5250 High Performance Dyno Shop Blog

High Performance Maintenance | Understanding Spark Plugs

[fa icon="calendar"] May 5, 2017 8:00:00 AM / by Mike Wiener

Spark Plug MaintenanceSpark Plugs | Why they need attention with your high performance car

Every car on the road that runs on gasoline has spark plugs. Some cars even have 2 plugs per cylinder. Bust just like different cars have different motors, different motors have different spark plugs. On most cars, checking or changing your plugs is a simply DIY task. On a few cars, getting to the spark plugs requires a bit a disassembly or difficult access.

Most inline and V type engines have the plugs right on the top of the motor making access a snap.

H type and transversely mounted motors may have plugs mounted low and on the side of the motor or on the backside tight against the firewall. These plugs may be difficult to access or require the removal of the intake manifold. These types of motors are better left to the professional.

But, if you are comfortable wrenching, it can be a simple weekend project.

Once you've located and removed the plugs, it's time for an inspection. When I look at plugs from a customer's car, the first thing I check is to make sure it's the correct spark plug for the motor.

  • High Performance Car MaintenanceA dash (-) followed by a number at the end of the part number on the plug usually signifies a larger than normal gap.
  • Secondly, I look for physical damage and the color of the ceramic on the plug. The last thing I look at is the threads and the porcelain.

I'm looking for black carbon traces that are a telltale sign of bad spark plug wires and/or boots. If you do see obvious damage, you need to find out what caused it. Especially, if you were not expecting to find damaged plugs.

Assuming everything looks normal, it's time to pick out some new plugs. Most engines will only accept one type or style of spark plug. The thread pitch, diameter, length of threads and protrusion into the cylinder all must be correct or the plugs won't fit and serious engine damage may occur. But within a style of plug, you can change the construction material, heat level, and gap.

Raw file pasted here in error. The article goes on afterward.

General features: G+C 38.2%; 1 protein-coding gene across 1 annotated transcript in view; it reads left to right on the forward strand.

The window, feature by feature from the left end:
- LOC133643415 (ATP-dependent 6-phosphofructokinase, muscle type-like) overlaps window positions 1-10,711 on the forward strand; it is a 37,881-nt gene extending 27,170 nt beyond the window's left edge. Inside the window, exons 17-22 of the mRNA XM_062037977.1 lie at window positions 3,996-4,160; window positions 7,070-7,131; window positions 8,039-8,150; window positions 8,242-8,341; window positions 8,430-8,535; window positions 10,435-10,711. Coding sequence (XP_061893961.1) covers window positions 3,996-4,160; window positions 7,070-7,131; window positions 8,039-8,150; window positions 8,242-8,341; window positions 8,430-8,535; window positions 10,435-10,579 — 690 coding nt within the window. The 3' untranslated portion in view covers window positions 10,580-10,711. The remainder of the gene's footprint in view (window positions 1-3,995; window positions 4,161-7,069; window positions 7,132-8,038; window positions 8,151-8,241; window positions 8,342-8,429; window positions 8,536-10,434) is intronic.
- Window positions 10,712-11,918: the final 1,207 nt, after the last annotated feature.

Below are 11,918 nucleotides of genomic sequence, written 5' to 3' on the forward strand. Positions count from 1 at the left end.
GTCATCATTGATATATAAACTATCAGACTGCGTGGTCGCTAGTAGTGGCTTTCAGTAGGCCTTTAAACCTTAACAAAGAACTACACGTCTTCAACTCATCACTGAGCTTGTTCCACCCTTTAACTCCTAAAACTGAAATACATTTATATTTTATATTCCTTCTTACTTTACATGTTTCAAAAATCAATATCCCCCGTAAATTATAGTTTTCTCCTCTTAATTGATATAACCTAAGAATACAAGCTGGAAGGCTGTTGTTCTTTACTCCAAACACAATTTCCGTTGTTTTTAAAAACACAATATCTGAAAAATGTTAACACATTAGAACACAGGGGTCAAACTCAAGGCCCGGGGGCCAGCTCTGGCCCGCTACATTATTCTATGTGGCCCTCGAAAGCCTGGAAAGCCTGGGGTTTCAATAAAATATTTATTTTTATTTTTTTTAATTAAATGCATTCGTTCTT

Forever, spark plugs were manufactured with a copper electrode with good success. Copper is a great conductor, is easy to work with, and is affordable. But copper is soft and has a low melting point, causing copper conductor plugs to wear out in as little as 10,000 miles on a high output motor.

You might have noticed that your car's manual doesn't require spark plug service until 60,000miles and even as high as 160,000 miles on some cars. This is due to advanced materials like platinum and iridium being used. These metals are very hard and have high melting temperatures while retaining good electrical properties. They simply don't wear out like copper plugs do.

While construction material is easy to understand.... fancy plugs cost more, work better, and last longer... Gap and heat range are not as straightforward. The heat range of a plug is a measure of how fast heat is conducted away from the tip of the plug, through the body and into the cylinder head.

A hotter plug stays cleaner and thus produces a better spark, but a glowing hot plug can also cause pre-ignition or detonation, which can destroy a motor in seconds. You want the coldest plug you can run without causing fouling issues. This is usually 1-2 steps colder than stock.

Gap is dependent on many factors. Compression ratio, type of fuel, how much boost, and ambient conditions can all factor into what the proper gap for your motor should be. A larger gap is good for emissions and fuel economy, but can experience "spark blowout" under high boost conditions.

Spark blowout is when the high pressure air/fuel mixture has such a high electrical resistance that the spark cannot jump the gap. It's like placing a piece of glass in the tip of the spark plug. This causes a misfire and can be damaging to the primary ignition coil or coil packs.

The cure for spark blowout is to reduce the gap if possible, or upgrade the ignition system. On a daily driven car, you do not want to go much less than a 0.020" gap or the motor will have cold starting issues and poor fuel economy.

Need Repair Help?

Topics: spark plugs

Mike Wiener

Written by Mike Wiener